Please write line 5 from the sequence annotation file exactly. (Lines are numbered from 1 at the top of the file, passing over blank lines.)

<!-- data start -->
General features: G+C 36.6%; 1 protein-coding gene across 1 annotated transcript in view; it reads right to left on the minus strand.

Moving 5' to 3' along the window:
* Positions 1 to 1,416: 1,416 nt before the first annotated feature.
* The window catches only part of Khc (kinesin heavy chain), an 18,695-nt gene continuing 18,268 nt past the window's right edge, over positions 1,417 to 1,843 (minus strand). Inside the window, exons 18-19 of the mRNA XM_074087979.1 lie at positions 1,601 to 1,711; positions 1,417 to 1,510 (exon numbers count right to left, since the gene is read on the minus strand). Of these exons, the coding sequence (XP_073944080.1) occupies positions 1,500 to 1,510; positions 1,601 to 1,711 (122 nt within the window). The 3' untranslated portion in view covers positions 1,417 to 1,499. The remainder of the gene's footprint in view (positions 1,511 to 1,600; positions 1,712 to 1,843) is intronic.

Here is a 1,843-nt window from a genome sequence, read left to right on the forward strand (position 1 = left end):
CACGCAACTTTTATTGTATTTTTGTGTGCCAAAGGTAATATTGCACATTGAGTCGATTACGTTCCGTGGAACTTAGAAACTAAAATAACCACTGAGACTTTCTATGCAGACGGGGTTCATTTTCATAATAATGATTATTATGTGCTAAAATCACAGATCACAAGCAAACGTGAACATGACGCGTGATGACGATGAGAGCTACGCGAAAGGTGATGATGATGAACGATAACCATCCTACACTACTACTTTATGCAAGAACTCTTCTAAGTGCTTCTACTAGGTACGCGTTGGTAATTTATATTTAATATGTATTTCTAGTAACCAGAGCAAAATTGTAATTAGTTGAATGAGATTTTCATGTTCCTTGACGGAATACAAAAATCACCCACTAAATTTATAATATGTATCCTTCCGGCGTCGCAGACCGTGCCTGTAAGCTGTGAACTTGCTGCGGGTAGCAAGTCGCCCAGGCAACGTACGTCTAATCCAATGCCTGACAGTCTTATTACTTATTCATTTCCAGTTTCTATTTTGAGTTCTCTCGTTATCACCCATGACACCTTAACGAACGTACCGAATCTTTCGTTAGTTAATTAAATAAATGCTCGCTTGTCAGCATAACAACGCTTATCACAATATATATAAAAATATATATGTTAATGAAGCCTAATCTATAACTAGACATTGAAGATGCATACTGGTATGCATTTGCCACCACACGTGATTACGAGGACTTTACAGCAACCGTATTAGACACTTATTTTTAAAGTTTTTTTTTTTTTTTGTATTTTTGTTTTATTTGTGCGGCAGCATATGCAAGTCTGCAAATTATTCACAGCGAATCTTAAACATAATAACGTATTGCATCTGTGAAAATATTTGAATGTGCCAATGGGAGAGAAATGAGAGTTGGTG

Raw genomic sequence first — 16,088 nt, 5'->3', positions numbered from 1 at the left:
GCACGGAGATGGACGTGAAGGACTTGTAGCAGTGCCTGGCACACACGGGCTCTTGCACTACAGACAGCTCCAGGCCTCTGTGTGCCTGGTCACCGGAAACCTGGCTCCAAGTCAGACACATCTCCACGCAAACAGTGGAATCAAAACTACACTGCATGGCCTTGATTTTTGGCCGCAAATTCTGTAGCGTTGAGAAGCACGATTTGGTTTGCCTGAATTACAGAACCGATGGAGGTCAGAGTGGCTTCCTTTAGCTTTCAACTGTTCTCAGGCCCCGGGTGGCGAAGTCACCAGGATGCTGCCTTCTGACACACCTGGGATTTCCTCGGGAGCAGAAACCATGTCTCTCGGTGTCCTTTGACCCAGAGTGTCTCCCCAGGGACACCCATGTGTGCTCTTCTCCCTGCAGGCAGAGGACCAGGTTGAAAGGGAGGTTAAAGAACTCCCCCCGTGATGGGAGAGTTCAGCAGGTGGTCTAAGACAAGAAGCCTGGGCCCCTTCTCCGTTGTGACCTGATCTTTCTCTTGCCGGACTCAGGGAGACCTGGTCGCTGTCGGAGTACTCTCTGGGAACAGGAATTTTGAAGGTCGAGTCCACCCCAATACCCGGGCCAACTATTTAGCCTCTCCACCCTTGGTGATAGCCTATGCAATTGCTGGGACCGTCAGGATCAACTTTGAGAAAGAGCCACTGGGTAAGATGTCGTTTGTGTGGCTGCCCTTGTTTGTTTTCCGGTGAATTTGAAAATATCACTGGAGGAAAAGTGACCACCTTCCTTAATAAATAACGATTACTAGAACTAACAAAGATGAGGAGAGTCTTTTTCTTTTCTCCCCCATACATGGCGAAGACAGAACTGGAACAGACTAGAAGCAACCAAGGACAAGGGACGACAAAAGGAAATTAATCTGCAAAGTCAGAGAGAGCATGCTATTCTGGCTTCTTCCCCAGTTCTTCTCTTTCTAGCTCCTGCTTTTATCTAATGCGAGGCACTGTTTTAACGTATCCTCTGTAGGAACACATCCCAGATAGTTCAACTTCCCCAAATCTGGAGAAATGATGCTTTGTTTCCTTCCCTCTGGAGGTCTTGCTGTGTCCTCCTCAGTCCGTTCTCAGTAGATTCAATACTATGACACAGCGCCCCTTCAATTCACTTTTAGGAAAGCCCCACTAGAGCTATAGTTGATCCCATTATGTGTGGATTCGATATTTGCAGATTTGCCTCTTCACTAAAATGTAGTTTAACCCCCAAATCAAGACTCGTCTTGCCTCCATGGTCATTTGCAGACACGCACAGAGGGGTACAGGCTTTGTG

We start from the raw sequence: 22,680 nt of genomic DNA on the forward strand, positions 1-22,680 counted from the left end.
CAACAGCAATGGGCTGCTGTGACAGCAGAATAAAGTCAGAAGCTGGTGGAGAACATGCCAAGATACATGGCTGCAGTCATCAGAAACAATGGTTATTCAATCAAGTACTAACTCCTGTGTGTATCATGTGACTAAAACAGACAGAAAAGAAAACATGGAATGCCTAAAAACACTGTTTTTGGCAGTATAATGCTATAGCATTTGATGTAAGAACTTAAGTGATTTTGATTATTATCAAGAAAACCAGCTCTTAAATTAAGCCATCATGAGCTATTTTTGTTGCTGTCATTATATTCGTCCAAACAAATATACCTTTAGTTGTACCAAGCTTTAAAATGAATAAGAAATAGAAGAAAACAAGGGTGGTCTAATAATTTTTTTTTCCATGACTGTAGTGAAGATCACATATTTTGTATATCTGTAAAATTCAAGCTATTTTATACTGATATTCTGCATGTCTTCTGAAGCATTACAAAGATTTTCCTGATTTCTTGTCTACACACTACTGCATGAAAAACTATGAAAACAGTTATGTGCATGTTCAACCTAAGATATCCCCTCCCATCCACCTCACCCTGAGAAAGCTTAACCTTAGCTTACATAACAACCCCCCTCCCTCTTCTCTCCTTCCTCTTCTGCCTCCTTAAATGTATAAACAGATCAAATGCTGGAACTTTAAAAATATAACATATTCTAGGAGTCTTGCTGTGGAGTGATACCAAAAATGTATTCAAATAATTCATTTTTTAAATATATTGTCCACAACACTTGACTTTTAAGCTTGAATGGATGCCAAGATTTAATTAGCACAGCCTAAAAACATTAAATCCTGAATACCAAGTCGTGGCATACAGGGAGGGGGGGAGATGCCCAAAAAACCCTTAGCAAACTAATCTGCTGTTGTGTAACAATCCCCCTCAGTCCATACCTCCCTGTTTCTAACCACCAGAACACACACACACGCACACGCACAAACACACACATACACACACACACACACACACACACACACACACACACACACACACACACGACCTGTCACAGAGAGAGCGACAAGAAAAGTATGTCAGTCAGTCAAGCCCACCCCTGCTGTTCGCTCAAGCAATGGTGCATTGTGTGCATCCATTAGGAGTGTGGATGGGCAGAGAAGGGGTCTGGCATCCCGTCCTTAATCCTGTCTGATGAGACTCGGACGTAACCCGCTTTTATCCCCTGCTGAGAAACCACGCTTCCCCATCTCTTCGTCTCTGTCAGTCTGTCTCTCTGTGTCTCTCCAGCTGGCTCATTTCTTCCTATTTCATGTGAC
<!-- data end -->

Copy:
Here is a 1,843-nt window from a genome sequence, read left to right on the forward strand (position 1 = left end):